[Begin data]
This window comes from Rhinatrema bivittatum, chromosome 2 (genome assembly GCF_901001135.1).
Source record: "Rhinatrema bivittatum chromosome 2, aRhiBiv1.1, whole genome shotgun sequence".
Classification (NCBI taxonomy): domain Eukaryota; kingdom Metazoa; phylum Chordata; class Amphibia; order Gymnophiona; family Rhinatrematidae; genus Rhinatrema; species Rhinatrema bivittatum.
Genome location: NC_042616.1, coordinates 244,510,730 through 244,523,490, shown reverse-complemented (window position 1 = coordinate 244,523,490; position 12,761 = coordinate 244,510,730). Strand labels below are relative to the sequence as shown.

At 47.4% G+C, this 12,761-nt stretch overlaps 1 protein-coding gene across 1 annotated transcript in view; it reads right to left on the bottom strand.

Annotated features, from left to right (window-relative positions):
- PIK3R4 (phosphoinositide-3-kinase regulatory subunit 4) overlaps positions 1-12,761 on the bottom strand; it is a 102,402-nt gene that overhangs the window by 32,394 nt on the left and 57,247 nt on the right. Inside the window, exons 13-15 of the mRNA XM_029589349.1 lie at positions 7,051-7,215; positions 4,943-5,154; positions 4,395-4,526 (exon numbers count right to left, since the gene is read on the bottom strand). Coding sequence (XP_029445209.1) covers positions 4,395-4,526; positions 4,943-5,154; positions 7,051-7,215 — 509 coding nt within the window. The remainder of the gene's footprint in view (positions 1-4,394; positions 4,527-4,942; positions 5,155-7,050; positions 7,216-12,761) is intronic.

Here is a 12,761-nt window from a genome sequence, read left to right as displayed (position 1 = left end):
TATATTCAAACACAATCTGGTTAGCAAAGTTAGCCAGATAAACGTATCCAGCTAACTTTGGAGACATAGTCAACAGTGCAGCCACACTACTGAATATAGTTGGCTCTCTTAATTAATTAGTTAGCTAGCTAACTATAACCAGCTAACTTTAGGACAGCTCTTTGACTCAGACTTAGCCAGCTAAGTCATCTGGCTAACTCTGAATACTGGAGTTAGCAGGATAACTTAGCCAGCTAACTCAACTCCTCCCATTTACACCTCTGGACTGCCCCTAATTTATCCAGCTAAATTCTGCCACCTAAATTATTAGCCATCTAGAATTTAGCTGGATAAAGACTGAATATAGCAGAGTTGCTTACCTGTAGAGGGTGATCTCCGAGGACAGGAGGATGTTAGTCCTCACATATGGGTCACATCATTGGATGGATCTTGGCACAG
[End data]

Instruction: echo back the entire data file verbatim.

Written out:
This window comes from Rhinatrema bivittatum, chromosome 2 (genome assembly GCF_901001135.1).
Source record: "Rhinatrema bivittatum chromosome 2, aRhiBiv1.1, whole genome shotgun sequence".
Classification (NCBI taxonomy): domain Eukaryota; kingdom Metazoa; phylum Chordata; class Amphibia; order Gymnophiona; family Rhinatrematidae; genus Rhinatrema; species Rhinatrema bivittatum.
Genome location: NC_042616.1, coordinates 244,510,730 through 244,523,490, shown reverse-complemented (window position 1 = coordinate 244,523,490; position 12,761 = coordinate 244,510,730). Strand labels below are relative to the sequence as shown.

At 47.4% G+C, this 12,761-nt stretch overlaps 1 protein-coding gene across 1 annotated transcript in view; it reads right to left on the bottom strand.

Annotated features, from left to right (window-relative positions):
- PIK3R4 (phosphoinositide-3-kinase regulatory subunit 4) overlaps positions 1-12,761 on the bottom strand; it is a 102,402-nt gene that overhangs the window by 32,394 nt on the left and 57,247 nt on the right. Inside the window, exons 13-15 of the mRNA XM_029589349.1 lie at positions 7,051-7,215; positions 4,943-5,154; positions 4,395-4,526 (exon numbers count right to left, since the gene is read on the bottom strand). Coding sequence (XP_029445209.1) covers positions 4,395-4,526; positions 4,943-5,154; positions 7,051-7,215 — 509 coding nt within the window. The remainder of the gene's footprint in view (positions 1-4,394; positions 4,527-4,942; positions 5,155-7,050; positions 7,216-12,761) is intronic.

Here is a 12,761-nt window from a genome sequence, read left to right as displayed (position 1 = left end):
TATATTCAAACACAATCTGGTTAGCAAAGTTAGCCAGATAAACGTATCCAGCTAACTTTGGAGACATAGTCAACAGTGCAGCCACACTACTGAATATAGTTGGCTCTCTTAATTAATTAGTTAGCTAGCTAACTATAACCAGCTAACTTTAGGACAGCTCTTTGACTCAGACTTAGCCAGCTAAGTCATCTGGCTAACTCTGAATACTGGAGTTAGCAGGATAACTTAGCCAGCTAACTCAACTCCTCCCATTTACACCTCTGGACTGCCCCTAATTTATCCAGCTAAATTCTGCCACCTAAATTATTAGCCATCTAGAATTTAGCTGGATAAAGACTGAATATAGCAGAGTTGCTTACCTGTAGAGGGTGATCTCCGAGGACAGGAGGATGTTAGTCCTCACATATGGGTCACATCATTGGATGGATCTTGGCACAG